Sepalani is no newcomer to the Wii's network services and has been steadily improving things for quite a while. This one has been quite the labor, with hardware tests made and tested across Windows, Linux, macOS and Android to make sure the behavior matched what the games expected regardless of operating system. He discovered there was missing or broken functionality on Android and macOS and has brought forth fixes so that they can pass the hardware tests as well.
The end result is better online behaviors all around and no more hanging in the Just Dance games.
The Nintendo GameCube controller is broadly speaking very close to any typical modern gamepad. Two joysticks, four face buttons on the right, triggers, dpad, etc etc. However, the GameCube controller has many unique features that most gamepads do not have. These differences can make it surprisingly hard to recreate the intended control experience on modern controllers. As developers and a community of users, we've learned to adapt to these quirks. Dolphin has many features designed to recreate these features as best as we can, and even physical differences like the face buttons can be accounted for with a little creativity. However, there was a commonly overlooked unique feature of the GameCube controller that we had no way to recreate; a feature that noticeably impacts the play experience in the majority of the GameCube's catalog. The GameCube Controller has octagonal gates.
A joystick gate is the border that limits the maximum tilt of the joystick. To put it simply, when you tilt the controller all the way and you hit that rim of plastic, you just hit the gate. Most modern controllers use perfectly circular gates, but Nintendo stuck with octagonal gates for a very long time, well after everyone else had moved onto circular gates. Because, quite frankly, octagonal gates are fantastic for 3D platformers. By having "notches" in the gate that lock the joystick into a specific angle, the player intuitively knows the exact input they are giving the game. This allows for some incredibly precise and high level play, as we've seen in speedrunning. Super Mario 64's crazy speedrun techinques are tremendously easier when using a controller with octagonal gates, as the speedrunner can go to a spot, manipulate the controller a certain way, and consistently land at the same spot, even when passing through multiple universes! However, octagonal gates can be considered annoying for games that don't need such precise movement, as they make continuous rotation less fluid. So when the 3D platforming genre slipped into the background, Nintendo finally moved to circular gates with the Wii U.
Nevertheless, the majority of the GameCube catalog benefits from the octagonal gates that they were designed for. But anyone playing these games with modern controllers will be missing that element of the experience. nick-michael was playing the GameCube version of Super Monkey Ball, and just didn't feel right on a controller without an octagonal gate. So they decided that they were going to fix this discrepancy - through emulation! nick-michael created a "virtual notch" system that emulates the effect of an octagonal gate on modern circular gate controllers by snapping some of the joystick's range to octagonal directions. It doesn't emulate the feel of an octagonal gate, so the player won't intuitively feel their input the way an octagonal gate allows, but it emulates the results of the gate shape. If you need to do a really precise set of jumps in a platformer, you can be more or less correct and the notch emulation will send the perfect inputs that you would have been gotten by pressing those almost correct directions into a GameCube Controller.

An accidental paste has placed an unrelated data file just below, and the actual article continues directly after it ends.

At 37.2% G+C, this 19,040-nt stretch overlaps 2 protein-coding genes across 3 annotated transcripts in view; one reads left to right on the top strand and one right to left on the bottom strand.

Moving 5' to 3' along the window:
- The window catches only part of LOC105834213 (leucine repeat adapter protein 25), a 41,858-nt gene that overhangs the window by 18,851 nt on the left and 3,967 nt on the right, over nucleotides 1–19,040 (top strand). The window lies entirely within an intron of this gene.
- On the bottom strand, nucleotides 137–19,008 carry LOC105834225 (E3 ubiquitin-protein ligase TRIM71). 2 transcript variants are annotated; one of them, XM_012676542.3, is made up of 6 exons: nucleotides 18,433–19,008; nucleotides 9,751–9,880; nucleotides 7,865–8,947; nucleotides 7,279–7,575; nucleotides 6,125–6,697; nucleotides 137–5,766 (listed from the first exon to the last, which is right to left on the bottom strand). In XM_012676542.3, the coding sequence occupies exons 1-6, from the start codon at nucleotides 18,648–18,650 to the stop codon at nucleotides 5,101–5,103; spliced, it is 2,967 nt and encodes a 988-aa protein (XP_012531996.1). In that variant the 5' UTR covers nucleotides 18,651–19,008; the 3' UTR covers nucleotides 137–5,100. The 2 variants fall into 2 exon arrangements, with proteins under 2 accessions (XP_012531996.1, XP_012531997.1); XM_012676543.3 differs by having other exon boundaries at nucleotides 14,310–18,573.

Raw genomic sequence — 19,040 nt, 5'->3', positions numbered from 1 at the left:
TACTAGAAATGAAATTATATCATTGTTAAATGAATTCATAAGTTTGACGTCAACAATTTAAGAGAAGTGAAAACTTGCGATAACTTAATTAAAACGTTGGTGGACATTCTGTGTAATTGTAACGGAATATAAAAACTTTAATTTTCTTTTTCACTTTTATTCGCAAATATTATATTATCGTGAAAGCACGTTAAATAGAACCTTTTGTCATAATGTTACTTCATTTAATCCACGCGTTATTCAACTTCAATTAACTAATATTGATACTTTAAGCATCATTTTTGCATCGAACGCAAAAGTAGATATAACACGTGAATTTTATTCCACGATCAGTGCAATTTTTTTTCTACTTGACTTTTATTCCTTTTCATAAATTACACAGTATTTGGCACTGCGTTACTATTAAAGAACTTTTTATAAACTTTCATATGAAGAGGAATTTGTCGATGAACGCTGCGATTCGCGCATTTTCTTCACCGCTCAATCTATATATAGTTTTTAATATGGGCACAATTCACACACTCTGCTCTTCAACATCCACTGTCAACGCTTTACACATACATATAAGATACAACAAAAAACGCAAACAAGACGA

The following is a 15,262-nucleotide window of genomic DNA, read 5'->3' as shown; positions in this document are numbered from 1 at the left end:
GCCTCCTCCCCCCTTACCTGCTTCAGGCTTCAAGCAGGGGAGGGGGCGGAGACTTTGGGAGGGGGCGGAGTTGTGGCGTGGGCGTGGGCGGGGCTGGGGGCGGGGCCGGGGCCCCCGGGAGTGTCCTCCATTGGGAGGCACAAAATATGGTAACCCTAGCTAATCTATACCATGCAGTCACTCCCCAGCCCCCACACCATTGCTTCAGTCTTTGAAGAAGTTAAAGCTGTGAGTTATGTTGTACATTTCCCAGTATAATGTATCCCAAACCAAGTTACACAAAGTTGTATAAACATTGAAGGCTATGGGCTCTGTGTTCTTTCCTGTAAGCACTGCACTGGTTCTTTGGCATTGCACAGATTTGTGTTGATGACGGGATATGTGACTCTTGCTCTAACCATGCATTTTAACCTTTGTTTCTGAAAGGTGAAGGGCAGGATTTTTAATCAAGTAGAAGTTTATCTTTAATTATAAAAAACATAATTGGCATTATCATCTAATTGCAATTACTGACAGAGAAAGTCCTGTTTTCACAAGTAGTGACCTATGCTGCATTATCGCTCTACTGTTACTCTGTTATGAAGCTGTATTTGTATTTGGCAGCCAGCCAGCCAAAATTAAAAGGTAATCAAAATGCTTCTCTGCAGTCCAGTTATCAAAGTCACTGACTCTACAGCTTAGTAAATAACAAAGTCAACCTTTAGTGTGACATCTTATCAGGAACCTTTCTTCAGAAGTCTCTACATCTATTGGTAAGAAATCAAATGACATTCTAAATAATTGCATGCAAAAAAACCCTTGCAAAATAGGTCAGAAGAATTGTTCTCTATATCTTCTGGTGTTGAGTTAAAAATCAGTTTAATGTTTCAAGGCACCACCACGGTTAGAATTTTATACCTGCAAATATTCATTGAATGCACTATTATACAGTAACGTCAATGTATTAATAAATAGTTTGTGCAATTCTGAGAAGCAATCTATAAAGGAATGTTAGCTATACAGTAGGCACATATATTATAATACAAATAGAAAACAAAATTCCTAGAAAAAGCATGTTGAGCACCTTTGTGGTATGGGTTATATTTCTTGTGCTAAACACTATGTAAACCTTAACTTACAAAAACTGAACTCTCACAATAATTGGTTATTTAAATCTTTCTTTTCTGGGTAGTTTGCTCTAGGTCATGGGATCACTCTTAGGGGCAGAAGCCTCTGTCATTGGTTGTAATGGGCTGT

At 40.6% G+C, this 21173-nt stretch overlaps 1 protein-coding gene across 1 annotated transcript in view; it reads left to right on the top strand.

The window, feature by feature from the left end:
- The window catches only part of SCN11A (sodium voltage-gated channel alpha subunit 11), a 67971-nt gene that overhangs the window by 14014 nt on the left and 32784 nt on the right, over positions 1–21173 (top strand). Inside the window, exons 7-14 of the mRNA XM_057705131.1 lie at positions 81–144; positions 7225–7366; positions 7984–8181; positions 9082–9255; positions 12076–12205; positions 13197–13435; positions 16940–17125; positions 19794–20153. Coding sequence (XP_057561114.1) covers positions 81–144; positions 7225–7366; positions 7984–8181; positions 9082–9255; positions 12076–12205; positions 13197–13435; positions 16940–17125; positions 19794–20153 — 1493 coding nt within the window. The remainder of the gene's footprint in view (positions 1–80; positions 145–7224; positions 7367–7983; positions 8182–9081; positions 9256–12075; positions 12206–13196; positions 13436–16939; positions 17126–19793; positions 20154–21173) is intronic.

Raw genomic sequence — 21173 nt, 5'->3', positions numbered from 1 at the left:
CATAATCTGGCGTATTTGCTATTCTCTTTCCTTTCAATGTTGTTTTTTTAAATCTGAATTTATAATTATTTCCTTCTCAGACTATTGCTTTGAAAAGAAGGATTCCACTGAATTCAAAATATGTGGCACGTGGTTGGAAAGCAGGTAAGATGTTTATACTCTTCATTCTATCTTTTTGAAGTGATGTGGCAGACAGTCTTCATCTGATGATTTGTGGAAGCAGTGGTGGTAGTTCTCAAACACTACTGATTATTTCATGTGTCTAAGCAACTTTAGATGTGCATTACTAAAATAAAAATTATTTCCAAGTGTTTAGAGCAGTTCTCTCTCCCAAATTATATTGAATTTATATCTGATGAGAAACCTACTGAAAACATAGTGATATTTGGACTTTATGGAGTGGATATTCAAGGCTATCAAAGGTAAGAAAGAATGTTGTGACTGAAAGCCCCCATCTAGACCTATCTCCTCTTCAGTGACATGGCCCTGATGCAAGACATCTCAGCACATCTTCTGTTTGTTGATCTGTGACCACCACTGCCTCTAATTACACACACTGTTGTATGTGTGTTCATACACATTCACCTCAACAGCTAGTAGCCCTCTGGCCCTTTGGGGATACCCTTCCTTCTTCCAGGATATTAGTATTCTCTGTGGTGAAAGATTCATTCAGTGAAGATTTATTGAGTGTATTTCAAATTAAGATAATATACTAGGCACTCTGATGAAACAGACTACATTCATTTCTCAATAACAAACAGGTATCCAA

This can be customized as well, allowing for very tiny precise "notches" or really big ones that dominate the controller directions. And of course, it's all disabled by default, so you can completely ignore it if you prefer.
This isn't technically an emulation bug, but rather an unfortunate confluence of console and game behaviors in an era when the Wii Shop is no longer around to install DLC. Once we knew what was wrong it was easy to fix, but actually getting to that point was the actual difficulty.
The original issue report we were working from was simple: Mega Man 9's DLC worked in Dolphin 5.0 but at some point stopped installing correctly in the latest development builds. We believed it was an issue during the installation process as if you took the NAND you created from Dolphin 5.0 and used it in the latest development builds, the DLC would appear as per normal. A simple bisect would usually solve an issue like this, but various testers had inconsistent results where the DLC would suddenly start working, even on the latest development builds! Worse yet, we didn't know exactly why it would start working, sometimes simply running other games would be enough to jolt the DLC into working.
Eventually, AdmiralCurtiss narrowed down the behavior difference to 5.0-7422. Upon looking into it, there was one notable difference - the creation of the Wii Shop log files. Leoetlino figured we wouldn't need to create those files as the games should create them on their own regardless of if the DLC were downloaded from the Wii Shop or manually installed. However, it turns out we were proven incorrect by Mega Man 9 and likely other titles. The reason why some of us couldn't reproduce the issue is that once you access the Wii Shop Channel, the issue will completely disappear for that NAND permanently.
The reason that some of us couldn't reproduce the issue is that other games, DLC, and channels could create those files along the way and effectively fix the situation. In order to prevent this from happening again, we now ensure that the Wii Shop log files are created when installing a wad file.